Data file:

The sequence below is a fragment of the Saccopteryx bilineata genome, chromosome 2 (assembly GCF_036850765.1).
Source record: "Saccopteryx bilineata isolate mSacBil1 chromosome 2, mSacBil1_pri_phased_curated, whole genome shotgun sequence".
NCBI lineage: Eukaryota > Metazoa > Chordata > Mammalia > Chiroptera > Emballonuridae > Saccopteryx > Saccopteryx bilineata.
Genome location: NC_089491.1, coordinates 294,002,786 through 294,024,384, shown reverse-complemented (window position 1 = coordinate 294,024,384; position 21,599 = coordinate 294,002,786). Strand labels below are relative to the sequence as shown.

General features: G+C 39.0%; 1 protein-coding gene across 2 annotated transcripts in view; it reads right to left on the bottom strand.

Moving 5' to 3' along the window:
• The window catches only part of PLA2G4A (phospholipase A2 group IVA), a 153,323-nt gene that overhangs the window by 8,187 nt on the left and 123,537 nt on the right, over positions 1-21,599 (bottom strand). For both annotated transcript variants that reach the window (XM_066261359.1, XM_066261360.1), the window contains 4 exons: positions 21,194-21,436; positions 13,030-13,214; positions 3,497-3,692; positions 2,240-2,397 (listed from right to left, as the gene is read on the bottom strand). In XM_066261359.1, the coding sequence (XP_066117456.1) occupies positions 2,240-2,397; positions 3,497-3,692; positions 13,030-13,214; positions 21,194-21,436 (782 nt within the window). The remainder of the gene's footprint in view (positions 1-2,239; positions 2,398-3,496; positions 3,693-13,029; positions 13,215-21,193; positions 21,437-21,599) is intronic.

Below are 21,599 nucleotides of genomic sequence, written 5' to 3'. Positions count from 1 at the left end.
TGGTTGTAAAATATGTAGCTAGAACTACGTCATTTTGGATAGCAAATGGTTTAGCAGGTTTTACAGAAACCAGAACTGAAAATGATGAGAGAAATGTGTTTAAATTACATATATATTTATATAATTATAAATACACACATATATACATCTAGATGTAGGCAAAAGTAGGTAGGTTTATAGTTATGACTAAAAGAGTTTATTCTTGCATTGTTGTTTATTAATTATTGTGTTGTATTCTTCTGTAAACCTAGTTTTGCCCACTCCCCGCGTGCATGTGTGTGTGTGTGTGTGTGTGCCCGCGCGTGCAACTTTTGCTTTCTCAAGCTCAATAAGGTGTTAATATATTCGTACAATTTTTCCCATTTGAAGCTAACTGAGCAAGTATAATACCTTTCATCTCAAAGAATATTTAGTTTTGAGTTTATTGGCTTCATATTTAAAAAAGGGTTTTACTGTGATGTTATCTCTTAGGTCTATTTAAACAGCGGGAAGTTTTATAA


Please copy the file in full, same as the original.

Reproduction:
The sequence below is a fragment of the Saccopteryx bilineata genome, chromosome 2 (assembly GCF_036850765.1).
Source record: "Saccopteryx bilineata isolate mSacBil1 chromosome 2, mSacBil1_pri_phased_curated, whole genome shotgun sequence".
NCBI lineage: Eukaryota > Metazoa > Chordata > Mammalia > Chiroptera > Emballonuridae > Saccopteryx > Saccopteryx bilineata.
Genome location: NC_089491.1, coordinates 294,002,786 through 294,024,384, shown reverse-complemented (window position 1 = coordinate 294,024,384; position 21,599 = coordinate 294,002,786). Strand labels below are relative to the sequence as shown.

General features: G+C 39.0%; 1 protein-coding gene across 2 annotated transcripts in view; it reads right to left on the bottom strand.

Moving 5' to 3' along the window:
• The window catches only part of PLA2G4A (phospholipase A2 group IVA), a 153,323-nt gene that overhangs the window by 8,187 nt on the left and 123,537 nt on the right, over positions 1-21,599 (bottom strand). For both annotated transcript variants that reach the window (XM_066261359.1, XM_066261360.1), the window contains 4 exons: positions 21,194-21,436; positions 13,030-13,214; positions 3,497-3,692; positions 2,240-2,397 (listed from right to left, as the gene is read on the bottom strand). In XM_066261359.1, the coding sequence (XP_066117456.1) occupies positions 2,240-2,397; positions 3,497-3,692; positions 13,030-13,214; positions 21,194-21,436 (782 nt within the window). The remainder of the gene's footprint in view (positions 1-2,239; positions 2,398-3,496; positions 3,693-13,029; positions 13,215-21,193; positions 21,437-21,599) is intronic.

Below are 21,599 nucleotides of genomic sequence, written 5' to 3'. Positions count from 1 at the left end.
TGGTTGTAAAATATGTAGCTAGAACTACGTCATTTTGGATAGCAAATGGTTTAGCAGGTTTTACAGAAACCAGAACTGAAAATGATGAGAGAAATGTGTTTAAATTACATATATATTTATATAATTATAAATACACACATATATACATCTAGATGTAGGCAAAAGTAGGTAGGTTTATAGTTATGACTAAAAGAGTTTATTCTTGCATTGTTGTTTATTAATTATTGTGTTGTATTCTTCTGTAAACCTAGTTTTGCCCACTCCCCGCGTGCATGTGTGTGTGTGTGTGTGTGTGCCCGCGCGTGCAACTTTTGCTTTCTCAAGCTCAATAAGGTGTTAATATATTCGTACAATTTTTCCCATTTGAAGCTAACTGAGCAAGTATAATACCTTTCATCTCAAAGAATATTTAGTTTTGAGTTTATTGGCTTCATATTTAAAAAAGGGTTTTACTGTGATGTTATCTCTTAGGTCTATTTAAACAGCGGGAAGTTTTATAA